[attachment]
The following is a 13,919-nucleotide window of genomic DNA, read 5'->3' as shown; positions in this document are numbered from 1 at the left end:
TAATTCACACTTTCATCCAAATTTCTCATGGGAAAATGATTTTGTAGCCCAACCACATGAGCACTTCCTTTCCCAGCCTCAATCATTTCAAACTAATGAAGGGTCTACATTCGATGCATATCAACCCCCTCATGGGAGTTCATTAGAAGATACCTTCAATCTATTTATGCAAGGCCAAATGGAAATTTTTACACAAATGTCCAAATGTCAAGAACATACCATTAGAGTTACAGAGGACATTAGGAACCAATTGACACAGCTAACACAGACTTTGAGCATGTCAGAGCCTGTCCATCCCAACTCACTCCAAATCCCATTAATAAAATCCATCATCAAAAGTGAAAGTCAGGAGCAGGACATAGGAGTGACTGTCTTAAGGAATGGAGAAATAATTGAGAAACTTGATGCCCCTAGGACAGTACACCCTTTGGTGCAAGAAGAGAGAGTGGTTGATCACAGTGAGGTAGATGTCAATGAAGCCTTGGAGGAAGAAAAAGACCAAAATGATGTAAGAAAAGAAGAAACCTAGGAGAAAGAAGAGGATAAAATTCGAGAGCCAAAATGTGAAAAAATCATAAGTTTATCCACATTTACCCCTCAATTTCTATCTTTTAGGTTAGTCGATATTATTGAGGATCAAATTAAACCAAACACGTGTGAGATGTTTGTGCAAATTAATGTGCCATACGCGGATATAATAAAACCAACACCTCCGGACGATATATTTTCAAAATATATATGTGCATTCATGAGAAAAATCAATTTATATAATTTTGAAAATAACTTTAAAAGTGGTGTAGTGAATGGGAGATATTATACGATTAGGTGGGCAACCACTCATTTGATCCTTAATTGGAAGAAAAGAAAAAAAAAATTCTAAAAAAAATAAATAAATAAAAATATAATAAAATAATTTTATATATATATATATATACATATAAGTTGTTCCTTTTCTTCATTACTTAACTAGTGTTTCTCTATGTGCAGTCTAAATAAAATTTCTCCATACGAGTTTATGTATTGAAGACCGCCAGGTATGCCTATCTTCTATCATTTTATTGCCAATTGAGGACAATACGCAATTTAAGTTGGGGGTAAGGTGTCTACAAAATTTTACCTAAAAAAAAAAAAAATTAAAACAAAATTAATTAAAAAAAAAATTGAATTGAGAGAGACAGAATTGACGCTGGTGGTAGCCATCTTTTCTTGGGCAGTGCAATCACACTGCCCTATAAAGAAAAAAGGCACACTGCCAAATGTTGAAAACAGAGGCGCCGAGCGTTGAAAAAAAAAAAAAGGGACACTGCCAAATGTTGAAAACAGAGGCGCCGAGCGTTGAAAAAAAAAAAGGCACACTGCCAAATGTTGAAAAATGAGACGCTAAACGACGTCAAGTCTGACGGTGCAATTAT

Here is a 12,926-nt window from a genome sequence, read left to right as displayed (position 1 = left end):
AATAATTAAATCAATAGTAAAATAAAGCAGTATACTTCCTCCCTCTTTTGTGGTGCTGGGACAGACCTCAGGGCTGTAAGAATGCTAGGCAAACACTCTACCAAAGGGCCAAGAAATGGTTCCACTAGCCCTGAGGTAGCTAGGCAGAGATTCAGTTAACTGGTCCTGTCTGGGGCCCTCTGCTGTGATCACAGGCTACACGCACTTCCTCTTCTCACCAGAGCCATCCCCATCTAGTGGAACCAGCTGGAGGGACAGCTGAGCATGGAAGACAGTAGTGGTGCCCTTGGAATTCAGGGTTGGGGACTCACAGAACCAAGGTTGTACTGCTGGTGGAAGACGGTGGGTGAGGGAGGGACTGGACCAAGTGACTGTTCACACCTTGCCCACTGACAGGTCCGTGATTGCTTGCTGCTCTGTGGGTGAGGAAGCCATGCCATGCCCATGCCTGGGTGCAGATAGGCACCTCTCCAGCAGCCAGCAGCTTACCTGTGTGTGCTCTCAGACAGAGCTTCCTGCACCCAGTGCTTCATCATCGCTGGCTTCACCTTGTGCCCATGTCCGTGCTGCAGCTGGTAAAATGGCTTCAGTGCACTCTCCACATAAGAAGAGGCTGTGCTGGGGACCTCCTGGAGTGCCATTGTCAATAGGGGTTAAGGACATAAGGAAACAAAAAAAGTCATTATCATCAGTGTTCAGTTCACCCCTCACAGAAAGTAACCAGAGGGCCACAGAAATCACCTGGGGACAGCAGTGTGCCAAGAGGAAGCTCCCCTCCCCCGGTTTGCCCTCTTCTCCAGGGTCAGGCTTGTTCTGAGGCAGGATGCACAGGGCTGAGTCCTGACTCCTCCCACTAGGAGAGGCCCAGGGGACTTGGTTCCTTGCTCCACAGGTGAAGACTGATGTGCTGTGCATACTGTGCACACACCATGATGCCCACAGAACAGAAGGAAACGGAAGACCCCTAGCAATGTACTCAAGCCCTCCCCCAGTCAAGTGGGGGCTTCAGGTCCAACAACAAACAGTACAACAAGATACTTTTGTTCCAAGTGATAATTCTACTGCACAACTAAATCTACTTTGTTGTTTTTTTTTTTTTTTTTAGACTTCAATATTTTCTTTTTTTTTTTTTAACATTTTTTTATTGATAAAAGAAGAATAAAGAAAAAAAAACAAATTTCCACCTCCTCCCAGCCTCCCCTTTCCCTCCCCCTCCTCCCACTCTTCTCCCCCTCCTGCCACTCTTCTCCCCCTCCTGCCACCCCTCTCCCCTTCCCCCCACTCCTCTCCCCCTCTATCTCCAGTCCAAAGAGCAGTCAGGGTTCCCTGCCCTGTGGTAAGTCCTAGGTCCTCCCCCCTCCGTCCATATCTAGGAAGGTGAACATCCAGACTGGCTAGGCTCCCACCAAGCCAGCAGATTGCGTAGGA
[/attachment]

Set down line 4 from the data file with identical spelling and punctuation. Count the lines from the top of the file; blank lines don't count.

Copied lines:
AATAATTAAATCAATAGTAAAATAAAGCAGTATACTTCCTCCCTCTTTTGTGGTGCTGGGACAGACCTCAGGGCTGTAAGAATGCTAGGCAAACACTCTACCAAAGGGCCAAGAAATGGTTCCACTAGCCCTGAGGTAGCTAGGCAGAGATTCAGTTAACTGGTCCTGTCTGGGGCCCTCTGCTGTGATCACAGGCTACACGCACTTCCTCTTCTCACCAGAGCCATCCCCATCTAGTGGAACCAGCTGGAGGGACAGCTGAGCATGGAAGACAGTAGTGGTGCCCTTGGAATTCAGGGTTGGGGACTCACAGAACCAAGGTTGTACTGCTGGTGGAAGACGGTGGGTGAGGGAGGGACTGGACCAAGTGACTGTTCACACCTTGCCCACTGACAGGTCCGTGATTGCTTGCTGCTCTGTGGGTGAGGAAGCCATGCCATGCCCATGCCTGGGTGCAGATAGGCACCTCTCCAGCAGCCAGCAGCTTACCTGTGTGTGCTCTCAGACAGAGCTTCCTGCACCCAGTGCTTCATCATCGCTGGCTTCACCTTGTGCCCATGTCCGTGCTGCAGCTGGTAAAATGGCTTCAGTGCACTCTCCACATAAGAAGAGGCTGTGCTGGGGACCTCCTGGAGTGCCATTGTCAATAGGGGTTAAGGACATAAGGAAACAAAAAAAGTCATTATCATCAGTGTTCAGTTCACCCCTCACAGAAAGTAACCAGAGGGCCACAGAAATCACCTGGGGACAGCAGTGTGCCAAGAGGAAGCTCCCCTCCCCCGGTTTGCCCTCTTCTCCAGGGTCAGGCTTGTTCTGAGGCAGGATGCACAGGGCTGAGTCCTGACTCCTCCCACTAGGAGAGGCCCAGGGGACTTGGTTCCTTGCTCCACAGGTGAAGACTGATGTGCTGTGCATACTGTGCACACACCATGATGCCCACAGAACAGAAGGAAACGGAAGACCCCTAGCAATGTACTCAAGCCCTCCCCCAGTCAAGTGGGGGCTTCAGGTCCAACAACAAACAGTACAACAAGATACTTTTGTTCCAAGTGATAATTCTACTGCACAACTAAATCTACTTTGTTGTTTTTTTTTTTTTTTTTAGACTTCAATATTTTCTTTTTTTTTTTTTAACATTTTTTTATTGATAAAAGAAGAATAAAGAAAAAAAAACAAATTTCCACCTCCTCCCAGCCTCCCCTTTCCCTCCCCCTCCTCCCACTCTTCTCCCCCTCCTGCCACTCTTCTCCCCCTCCTGCCACCCCTCTCCCCTTCCCCCCACTCCTCTCCCCCTCTATCTCCAGTCCAAAGAGCAGTCAGGGTTCCCTGCCCTGTGGTAAGTCCTAGGTCCTCCCCCCTCCGTCCATATCTAGGAAGGTGAACATCCAGACTGGCTAGGCTCCCACCAAGCCAGCAGATTGCGTAGGA